One day after Monday's anti-nuclear rally, three members of parliament's upper house left the DPJ, citing opposition to the reactor restarts and the sales tax rise as well the possibility that Japan might join a U.S.-led free trade pact.

Opposition parties already control the upper house, which can block bills. The defections further weaken Noda's hand in talks with rival parties, which are pushing for a snap election.

In response to public criticism, the government on Tuesday said it would ban employees of electric utilities from speaking at public hearings being held around Japan on producing a post-Fukushima energy policy.

A spokesman for Kansai Electric said the company had received no order from NISA, but was ready to carry out a reassessment on Ohi if necessary.

Hokuriku Electric said in a statement on Tuesday that it stood by its findings that the fault line below the 19-year-old Shika reactor was inactive.

NISA said in April it was concerned about an active fault under the Tsuruga nuclear plant not far from Shika and operated by unlisted Japan Atomic Power Co.


Chevy Volt Costs Taxpayers Hundreds of Thousands of Dollars Per Car

The Jurassic Press is missing much in their reporting on the $50 billion bailout of General Motors (GM). The Press is open channeling for President Barack Obama - allowing him to frame the bailout exactly as he wishes in the 2012 Presidential election.

The President is running in large part on the bailout’s $30+ billion loss, uber-failed “success.” And the Press is acting as his stenographers. An epitome of this bailout nightmare mess is the electric absurdity that is the Chevrolet Volt. The Press is at every turn covering up - rather than covering - the serial failures of President Obama’s signature vehicle.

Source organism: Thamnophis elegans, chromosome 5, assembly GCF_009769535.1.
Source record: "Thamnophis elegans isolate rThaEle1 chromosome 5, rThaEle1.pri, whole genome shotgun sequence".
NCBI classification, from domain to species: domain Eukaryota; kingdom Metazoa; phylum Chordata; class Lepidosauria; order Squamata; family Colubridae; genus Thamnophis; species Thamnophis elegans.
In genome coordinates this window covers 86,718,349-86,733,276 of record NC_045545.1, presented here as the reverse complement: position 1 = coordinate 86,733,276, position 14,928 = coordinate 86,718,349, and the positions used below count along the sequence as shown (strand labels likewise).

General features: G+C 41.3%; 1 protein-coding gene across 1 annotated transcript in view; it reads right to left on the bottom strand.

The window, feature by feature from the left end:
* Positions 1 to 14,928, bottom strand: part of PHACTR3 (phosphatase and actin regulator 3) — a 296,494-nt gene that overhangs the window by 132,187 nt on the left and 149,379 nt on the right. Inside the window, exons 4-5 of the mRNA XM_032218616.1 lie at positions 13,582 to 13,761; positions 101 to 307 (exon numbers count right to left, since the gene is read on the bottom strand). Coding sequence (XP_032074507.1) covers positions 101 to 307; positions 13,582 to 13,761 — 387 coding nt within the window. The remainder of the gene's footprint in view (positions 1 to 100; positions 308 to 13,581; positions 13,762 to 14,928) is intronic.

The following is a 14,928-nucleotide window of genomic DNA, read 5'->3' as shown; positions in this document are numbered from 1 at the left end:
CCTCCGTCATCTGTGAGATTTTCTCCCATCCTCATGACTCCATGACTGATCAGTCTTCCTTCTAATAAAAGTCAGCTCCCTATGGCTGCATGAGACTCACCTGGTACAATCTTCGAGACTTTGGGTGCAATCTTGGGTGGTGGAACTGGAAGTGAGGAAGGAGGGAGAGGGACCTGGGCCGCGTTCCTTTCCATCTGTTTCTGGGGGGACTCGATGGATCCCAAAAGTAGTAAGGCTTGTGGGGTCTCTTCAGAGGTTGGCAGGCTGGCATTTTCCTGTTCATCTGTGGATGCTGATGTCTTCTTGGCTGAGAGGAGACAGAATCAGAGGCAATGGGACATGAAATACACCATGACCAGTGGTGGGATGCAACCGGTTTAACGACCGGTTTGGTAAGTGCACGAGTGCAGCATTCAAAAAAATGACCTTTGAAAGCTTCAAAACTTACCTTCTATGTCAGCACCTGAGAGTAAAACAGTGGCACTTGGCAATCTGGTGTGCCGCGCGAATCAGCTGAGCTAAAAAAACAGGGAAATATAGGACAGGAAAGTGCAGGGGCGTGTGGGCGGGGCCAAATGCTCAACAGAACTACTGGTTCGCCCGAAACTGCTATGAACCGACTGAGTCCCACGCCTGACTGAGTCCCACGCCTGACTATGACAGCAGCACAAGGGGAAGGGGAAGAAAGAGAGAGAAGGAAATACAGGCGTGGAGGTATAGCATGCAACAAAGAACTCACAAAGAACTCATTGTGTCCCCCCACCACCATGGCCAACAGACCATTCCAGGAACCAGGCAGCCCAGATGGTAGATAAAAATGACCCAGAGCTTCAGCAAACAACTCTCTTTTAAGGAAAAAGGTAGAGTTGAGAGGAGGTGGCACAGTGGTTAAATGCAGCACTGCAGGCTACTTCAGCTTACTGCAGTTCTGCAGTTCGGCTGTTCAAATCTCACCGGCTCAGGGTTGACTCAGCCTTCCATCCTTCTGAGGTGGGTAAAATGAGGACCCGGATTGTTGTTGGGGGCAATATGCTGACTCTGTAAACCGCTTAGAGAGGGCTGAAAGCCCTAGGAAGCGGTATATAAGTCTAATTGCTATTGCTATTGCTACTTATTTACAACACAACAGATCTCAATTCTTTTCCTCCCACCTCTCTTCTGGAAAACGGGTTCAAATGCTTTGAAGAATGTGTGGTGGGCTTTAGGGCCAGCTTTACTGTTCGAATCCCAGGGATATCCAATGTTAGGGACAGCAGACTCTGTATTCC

The Press has failed to mention at least five Volt fires, myopically focusing on the one the Obama Administration hand-selected for attention.

The Press has failed to mention that the Volt fire problem remains unsolved. Is it the battery? Is it the charging station? Is it the charging cable? All of the above?

GM and the Administration don’t know. And the Press ain’t breaking their necks trying to find out.

In more recent news, the Press has almost as one hailed the June Volt sales increase. The Press has for the most part failed to mention how pathetic this “second-best sales month” actually is. And even when one Dinosaur does, the unwarranted enthusiasm is palpable.

GM sells 1760 Volts in June, double from 2011. Wow. Huge number.

The Press also fails to put this pathetic tally in perspective. The Chevy Cruze is basically a Volt without the dead-weight, flammable 400-lb. electric battery. Which makes it $17,000, rather than the Volt’s $41,000.

Chevy in June sold 18,983 Cruzes - more than ten times the number of Volts. And that’s down 1/3 from last June’s 24,648.

But that feeble Volt tally has the Press all revved up.

And speaking of the Volt’s ridiculous $41,000 sticker price:

According to multiple GM executives there is little or no profit being made on each Volt built at a present cost of around $40,000. Furthermore, the $700 million of development that went into the car has to be recouped.